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- This topic has 5 replies, 3 voices, and was last updated 7 years ago by John Moffat.

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- May 23, 2016 at 10:02 am #316562
Hi, Sir Jhon, Please clear that why and how the (r) is multiplied, didn’t understand

Question:

The first phase of production has now been completed for the new car seat. The first

unit actually took 12.5 hours to make and the total time for the first eight units was

34.3 hours, at which point the learning effect came to an end. Chair Co are planning

on adjusting the price to reflect the actual time it took to complete the 8th unit.Required:

(i) Calculate the actual rate of learning and state whether this means that the

labour force actually learnt more quickly or less quickly than expected.Solution:

Cumulative number Cumulative total Cumulative average

of Seats Produced Hours hours per unit1 12.5 12.5

2 ? 12.5 x r

4 ? 12.5 x r2

8 34.3 12.5 x r3Using algebra: 34.3 = 8 x (12.5 x r3)

4.2875 = (12.5 x r3) 0.343 = r3

r = 0.70May 23, 2016 at 12:43 pm #316582They are using the doubling rule.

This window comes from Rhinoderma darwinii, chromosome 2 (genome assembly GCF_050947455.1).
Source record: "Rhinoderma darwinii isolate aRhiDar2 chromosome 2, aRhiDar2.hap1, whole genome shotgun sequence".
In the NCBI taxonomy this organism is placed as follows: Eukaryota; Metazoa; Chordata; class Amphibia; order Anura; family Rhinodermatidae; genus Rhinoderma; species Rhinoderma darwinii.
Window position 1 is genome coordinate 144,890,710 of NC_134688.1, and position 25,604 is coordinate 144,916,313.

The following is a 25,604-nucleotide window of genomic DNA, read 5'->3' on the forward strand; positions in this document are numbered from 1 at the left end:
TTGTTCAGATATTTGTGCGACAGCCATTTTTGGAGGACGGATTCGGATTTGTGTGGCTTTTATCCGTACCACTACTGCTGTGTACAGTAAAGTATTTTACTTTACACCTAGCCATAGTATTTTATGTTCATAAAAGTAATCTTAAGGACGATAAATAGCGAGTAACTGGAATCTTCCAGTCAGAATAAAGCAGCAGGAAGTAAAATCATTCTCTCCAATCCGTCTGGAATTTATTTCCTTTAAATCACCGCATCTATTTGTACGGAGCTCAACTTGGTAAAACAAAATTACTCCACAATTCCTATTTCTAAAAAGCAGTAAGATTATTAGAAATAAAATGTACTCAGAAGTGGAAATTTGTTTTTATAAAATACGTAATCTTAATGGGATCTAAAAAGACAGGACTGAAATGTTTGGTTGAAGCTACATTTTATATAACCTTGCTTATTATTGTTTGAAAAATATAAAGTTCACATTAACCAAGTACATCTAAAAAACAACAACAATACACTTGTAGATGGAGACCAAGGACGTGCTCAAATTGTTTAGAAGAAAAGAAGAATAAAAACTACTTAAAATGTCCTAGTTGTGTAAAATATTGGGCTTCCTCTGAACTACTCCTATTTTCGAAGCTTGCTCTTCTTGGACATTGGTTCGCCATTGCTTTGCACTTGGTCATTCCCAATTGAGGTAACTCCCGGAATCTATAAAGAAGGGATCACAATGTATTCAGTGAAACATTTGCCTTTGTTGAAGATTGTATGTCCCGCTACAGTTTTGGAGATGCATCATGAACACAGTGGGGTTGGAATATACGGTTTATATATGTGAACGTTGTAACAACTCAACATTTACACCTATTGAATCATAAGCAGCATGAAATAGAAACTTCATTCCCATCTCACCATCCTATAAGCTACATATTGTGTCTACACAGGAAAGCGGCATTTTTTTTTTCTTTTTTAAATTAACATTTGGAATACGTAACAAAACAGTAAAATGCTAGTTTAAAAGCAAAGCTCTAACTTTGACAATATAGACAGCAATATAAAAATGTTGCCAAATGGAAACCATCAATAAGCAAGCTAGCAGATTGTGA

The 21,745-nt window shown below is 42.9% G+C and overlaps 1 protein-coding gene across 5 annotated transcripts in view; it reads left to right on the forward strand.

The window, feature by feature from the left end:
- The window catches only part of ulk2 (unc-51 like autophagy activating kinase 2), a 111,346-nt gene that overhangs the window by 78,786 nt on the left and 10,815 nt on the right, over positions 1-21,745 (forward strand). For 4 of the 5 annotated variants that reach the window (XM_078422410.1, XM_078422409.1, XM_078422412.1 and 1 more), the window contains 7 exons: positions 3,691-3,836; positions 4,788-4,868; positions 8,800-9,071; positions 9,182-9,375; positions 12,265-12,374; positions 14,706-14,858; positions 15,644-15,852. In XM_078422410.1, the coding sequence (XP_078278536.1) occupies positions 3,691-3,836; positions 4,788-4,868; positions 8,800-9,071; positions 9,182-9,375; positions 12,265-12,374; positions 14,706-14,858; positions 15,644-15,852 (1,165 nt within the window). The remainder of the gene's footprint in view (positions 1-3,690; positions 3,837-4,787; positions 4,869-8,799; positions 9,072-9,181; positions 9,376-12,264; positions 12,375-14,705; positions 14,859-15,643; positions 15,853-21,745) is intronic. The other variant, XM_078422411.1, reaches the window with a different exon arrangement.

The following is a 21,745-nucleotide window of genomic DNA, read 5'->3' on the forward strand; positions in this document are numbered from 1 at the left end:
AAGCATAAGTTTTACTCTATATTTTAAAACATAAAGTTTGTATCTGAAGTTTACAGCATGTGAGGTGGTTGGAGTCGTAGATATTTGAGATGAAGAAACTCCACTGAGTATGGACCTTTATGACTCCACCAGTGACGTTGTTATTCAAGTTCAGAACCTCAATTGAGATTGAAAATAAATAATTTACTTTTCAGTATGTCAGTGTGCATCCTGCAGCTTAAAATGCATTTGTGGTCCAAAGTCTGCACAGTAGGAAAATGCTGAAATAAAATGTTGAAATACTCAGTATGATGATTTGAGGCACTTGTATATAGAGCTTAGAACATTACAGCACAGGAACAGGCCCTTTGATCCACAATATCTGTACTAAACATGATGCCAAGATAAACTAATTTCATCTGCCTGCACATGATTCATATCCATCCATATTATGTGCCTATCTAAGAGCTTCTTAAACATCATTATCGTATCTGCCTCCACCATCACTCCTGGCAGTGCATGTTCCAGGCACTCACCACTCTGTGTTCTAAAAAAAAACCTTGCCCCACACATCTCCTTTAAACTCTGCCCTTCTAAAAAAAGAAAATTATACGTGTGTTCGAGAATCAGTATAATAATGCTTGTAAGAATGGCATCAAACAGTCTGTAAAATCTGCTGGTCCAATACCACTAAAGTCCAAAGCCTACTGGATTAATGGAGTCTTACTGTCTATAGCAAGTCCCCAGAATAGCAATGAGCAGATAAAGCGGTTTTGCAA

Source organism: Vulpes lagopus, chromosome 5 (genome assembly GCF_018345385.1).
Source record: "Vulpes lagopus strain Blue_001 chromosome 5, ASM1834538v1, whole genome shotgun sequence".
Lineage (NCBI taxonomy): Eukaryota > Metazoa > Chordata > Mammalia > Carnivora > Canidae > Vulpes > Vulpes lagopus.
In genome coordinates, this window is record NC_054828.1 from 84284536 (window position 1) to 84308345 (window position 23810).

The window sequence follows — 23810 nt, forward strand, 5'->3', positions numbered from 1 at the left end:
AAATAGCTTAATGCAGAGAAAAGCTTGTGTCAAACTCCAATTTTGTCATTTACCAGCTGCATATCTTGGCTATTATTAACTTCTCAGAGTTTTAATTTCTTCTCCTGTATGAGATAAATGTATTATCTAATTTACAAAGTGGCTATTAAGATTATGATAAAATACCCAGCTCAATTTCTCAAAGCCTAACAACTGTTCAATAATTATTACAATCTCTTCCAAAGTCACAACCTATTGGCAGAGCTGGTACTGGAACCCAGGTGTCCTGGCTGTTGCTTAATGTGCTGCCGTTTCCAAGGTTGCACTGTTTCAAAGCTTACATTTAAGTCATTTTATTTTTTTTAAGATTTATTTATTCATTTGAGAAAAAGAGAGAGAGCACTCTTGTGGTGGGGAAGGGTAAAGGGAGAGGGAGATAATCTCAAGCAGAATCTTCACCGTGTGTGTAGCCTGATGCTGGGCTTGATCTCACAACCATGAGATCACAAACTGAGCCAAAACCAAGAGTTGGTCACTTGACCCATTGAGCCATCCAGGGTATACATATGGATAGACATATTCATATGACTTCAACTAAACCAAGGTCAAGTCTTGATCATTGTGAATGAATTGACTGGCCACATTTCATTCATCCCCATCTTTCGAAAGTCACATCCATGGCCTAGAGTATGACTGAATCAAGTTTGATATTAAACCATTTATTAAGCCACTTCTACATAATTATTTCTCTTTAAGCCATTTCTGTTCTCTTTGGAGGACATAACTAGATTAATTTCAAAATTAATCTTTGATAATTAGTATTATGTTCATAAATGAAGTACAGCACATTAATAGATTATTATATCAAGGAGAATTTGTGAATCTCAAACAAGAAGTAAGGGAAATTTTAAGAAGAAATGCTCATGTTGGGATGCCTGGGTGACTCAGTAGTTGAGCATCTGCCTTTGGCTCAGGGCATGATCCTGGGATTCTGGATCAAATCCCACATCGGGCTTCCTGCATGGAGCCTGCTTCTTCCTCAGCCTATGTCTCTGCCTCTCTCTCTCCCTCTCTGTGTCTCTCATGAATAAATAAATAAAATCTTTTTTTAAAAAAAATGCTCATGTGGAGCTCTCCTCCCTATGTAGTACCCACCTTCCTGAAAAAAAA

So going from 1 to 8 units involves doubling 3 times, therefore the average time per unit will fall to the time for the first unit x r^3 where r is the learning rate.

I suggest that you watch my free lectureson learning curves where this is explained.

Our free lectures are a complete course for Paper F5 and cover everything needed to be able to pass the exam well.

May 23, 2016 at 2:49 pm #316607Thanks alot…

May 23, 2016 at 6:01 pm #316657You are welcome 🙂

May 23, 2016 at 9:10 pm #316706Not related to the question, but will i be given a calculator in exam that can calculate log and this kind of roots? Or i SHOULD bring it by myself?

May 24, 2016 at 7:14 am #316745You have to supply your own calculator.

You will never need logarithms in the exam, but you could need to calculate a nth root, so you should get a scientific calculator.

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